What is the role of the school? Why do we send children to school? I think we send children to school be educated. Some people will put up with a substandard education because they believe that, equally important to education, another purpose of school is socialization.
Because our children spend so much time in school, the culture of the school becomes a strong influence on the culture of our children. If religion has been historically the transmitter of culture, but schools will not allow, or teachers do not perceive any allowance of the discussion of religion or the influence of religion on curriculum, then a type of secular culture will be transmitted to students. Is the culture secular humanism? Or is it also driven by marketing, as I have argued many things are?
My only experience in sending my child to school consisted of the local state preschool. Discussion of religion was not included when celebrating or learning about holidays. Christmas was about Santa and this fact was hammered into them through re-written classic songs. They did not learn any Christmas hymns as we did while we were children, “Silent Night,” and all that.
What else happens at school? Organizers of the school, apart from religion determine the virtues children should develop, without a sound virtue theory. Locally, character traits encouraged in school programs consist of six pillars: trustworthiness, respect, responsibility, fairness, caring, citizenship. They aren’t bad things, but without a foundation and without also emphasizing prudence, which helps one determine the right response in the given situation to the right degree, the character traits will, in the end, be empty, flat, and forgettable.
Another quality I have noticed is that school is intent on filling in where parents are failing. Children are mandated to go to school. For those who do not choose private or home schooling, public school is available to everyone. Therefore, the public school is where “we” have access to children, so this is the best place for vision tests, dental hygiene, and now, to the interest of many in California, mandating vaccines.
SB277 would require children without medical exemption to be vaccinated or they cannot attend public school in California. Whether or not I think children should be vaccinated, the use of school as the place to enforce it, seems to me, a gross overreach of the point of school. Public school has become the place where the state becomes the caregiver. They provide breakfast and lunch for free, even through the summer, because many kids would not eat otherwise. They bring in health professionals to make sure kids are up to the mark, even in preschool, even when a physical was required for admission, without informing or the consent of the parents.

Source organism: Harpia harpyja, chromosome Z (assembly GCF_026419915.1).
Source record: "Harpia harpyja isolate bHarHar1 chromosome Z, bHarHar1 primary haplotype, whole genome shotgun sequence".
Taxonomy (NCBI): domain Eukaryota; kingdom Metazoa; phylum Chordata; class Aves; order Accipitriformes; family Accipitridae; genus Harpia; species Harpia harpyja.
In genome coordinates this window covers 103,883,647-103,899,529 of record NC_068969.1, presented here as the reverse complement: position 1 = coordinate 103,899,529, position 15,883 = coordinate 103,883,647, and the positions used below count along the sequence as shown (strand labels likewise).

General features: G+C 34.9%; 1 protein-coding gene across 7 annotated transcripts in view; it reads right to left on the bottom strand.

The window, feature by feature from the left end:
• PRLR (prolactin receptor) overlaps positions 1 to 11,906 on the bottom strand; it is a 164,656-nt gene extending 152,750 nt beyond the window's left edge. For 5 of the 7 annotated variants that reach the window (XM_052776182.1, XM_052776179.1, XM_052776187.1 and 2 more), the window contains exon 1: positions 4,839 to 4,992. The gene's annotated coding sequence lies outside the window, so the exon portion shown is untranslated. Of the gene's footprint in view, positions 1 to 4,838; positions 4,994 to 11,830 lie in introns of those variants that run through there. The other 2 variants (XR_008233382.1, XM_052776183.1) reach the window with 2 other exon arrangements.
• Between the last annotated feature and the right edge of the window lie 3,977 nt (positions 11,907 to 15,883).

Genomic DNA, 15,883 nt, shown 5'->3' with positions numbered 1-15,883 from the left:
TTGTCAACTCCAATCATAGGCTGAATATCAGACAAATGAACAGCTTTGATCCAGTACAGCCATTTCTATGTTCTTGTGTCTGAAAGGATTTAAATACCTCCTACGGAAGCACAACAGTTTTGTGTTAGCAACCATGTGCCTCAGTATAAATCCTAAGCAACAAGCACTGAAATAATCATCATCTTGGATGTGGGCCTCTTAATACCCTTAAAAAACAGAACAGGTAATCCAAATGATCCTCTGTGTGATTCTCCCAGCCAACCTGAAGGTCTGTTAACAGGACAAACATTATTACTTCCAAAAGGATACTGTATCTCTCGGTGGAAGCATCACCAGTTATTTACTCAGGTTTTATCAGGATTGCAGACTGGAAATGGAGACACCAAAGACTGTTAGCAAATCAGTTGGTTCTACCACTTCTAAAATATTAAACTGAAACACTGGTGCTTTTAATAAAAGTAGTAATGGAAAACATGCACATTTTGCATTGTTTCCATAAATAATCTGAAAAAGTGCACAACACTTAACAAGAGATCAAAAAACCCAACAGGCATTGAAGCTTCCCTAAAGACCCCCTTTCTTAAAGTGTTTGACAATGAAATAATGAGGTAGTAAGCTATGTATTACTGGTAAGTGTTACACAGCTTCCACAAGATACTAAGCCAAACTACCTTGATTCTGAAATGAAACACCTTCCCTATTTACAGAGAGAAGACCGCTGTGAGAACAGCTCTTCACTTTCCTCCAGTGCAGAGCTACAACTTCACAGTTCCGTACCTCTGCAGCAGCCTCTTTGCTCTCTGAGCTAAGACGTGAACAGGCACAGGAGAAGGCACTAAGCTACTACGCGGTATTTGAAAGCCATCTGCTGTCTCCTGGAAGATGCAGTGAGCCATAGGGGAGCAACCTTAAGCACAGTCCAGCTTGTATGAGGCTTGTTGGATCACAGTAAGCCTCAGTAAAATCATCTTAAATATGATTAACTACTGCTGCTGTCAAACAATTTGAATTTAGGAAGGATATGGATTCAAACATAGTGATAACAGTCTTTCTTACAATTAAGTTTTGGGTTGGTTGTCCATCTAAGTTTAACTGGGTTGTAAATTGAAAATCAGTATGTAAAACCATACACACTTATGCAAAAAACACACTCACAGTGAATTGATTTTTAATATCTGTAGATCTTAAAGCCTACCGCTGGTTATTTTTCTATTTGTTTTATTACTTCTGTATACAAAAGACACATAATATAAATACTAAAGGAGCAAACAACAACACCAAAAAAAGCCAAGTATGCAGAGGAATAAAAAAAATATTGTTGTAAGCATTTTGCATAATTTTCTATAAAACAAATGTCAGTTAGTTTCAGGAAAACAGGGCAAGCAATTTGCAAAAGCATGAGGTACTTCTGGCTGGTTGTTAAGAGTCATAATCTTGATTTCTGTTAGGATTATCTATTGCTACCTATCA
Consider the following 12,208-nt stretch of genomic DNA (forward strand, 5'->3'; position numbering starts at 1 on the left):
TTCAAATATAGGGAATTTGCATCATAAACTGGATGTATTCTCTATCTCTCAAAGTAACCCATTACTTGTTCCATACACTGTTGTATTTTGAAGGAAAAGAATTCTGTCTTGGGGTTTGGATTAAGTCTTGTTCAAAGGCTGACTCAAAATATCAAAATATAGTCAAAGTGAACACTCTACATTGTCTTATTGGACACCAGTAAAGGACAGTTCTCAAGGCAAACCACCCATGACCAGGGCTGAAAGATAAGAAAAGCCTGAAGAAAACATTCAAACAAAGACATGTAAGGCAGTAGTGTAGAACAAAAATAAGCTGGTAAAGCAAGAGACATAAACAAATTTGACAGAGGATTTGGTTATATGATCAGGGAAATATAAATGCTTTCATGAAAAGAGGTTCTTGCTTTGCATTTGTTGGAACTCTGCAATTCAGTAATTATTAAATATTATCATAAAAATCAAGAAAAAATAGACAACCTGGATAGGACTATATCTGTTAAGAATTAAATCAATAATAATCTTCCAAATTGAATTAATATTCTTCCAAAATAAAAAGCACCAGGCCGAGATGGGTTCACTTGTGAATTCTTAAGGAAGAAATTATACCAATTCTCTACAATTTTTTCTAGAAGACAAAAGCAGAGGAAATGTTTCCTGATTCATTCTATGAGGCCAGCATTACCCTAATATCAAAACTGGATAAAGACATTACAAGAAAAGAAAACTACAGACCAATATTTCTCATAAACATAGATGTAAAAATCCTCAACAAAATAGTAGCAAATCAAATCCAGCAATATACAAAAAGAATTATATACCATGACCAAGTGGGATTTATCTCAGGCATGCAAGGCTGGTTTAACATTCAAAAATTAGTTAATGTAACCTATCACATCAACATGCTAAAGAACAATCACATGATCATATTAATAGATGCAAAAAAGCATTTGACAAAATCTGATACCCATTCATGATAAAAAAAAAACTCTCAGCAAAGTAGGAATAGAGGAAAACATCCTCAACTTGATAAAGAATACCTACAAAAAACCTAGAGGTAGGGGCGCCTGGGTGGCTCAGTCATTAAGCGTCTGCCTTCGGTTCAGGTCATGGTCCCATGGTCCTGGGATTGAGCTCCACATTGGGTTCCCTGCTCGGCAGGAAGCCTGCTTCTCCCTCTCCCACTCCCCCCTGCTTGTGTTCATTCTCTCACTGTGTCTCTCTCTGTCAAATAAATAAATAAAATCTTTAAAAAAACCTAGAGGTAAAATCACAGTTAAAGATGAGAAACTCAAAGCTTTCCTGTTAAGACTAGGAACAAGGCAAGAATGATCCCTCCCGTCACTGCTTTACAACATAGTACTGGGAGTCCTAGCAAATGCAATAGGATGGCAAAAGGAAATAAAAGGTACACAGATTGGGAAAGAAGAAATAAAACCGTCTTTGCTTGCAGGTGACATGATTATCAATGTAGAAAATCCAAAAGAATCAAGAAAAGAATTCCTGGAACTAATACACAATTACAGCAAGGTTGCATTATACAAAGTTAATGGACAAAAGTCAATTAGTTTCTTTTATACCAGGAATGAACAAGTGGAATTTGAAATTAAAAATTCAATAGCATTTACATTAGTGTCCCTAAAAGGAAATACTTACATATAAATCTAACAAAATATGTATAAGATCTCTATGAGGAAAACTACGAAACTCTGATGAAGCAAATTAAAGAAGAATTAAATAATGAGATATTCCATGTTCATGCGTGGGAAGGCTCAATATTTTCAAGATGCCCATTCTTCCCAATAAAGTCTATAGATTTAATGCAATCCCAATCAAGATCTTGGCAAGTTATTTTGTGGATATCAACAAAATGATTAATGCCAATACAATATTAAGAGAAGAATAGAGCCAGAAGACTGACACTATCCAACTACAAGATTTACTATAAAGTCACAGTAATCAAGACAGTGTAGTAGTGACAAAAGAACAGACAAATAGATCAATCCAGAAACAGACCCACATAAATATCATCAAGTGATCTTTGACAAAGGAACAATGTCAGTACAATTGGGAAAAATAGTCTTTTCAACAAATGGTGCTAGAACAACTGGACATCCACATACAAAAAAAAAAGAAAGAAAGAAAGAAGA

What is the goal of school? Is it free daycare? Is it free parenting? Is it what we want our children to inherit? I think my children would benefit from the social opportunities that comes with school. They love to be with people and other kids. But I can’t get past the fact that I believe community and church equally provide social opportunities (nicer one’s in fact since they are more stratified), and that school is for education. I do not attend a church of a different religion just because nice people go there. I attend a Catholic Church because I want to practice my Catholic faith. The religion is the point, the people are the plus. I do not want to live in a community with a nice house but terrible neighbors. The people are the heart, the home is the plus.
I can’t get over the idea that school is for education, learning. So even though I would love to send my children out of the house for schooling, to be with others, to enjoy the revelry of their age group, I will find other sources. I radically disagree with the utilitarian approach to education couched in our school programs, at the heart of the common core curriculum. I disagreed with it when I was in junior high and high school. I disagree with it now.
Let learning be for learning’s sake. Let education make us better people. Let it teach us empathy by great literature. Let it create opportunities to develop skills such as memorization, and mental flexibility through music. Let it transmit culture by not rejecting European culture. Three quarters of my heritage is European: Greek, German, Irish. One quarter is non-European: Chinese. Would my children encounter the classics of these cultures in the common core? I doubt it.
I want them to have a childhood full of stories, of rhymes, of imagination, of natural science. I want religion to part of their way of life, not just something that happens at home and Sundays. How can I explain why for a majority of their hours God is never mentioned?
You may make a different decision. It comes down to that question. What is school for? We’re free to decide for ourselves what qualities we value most, and decide from there.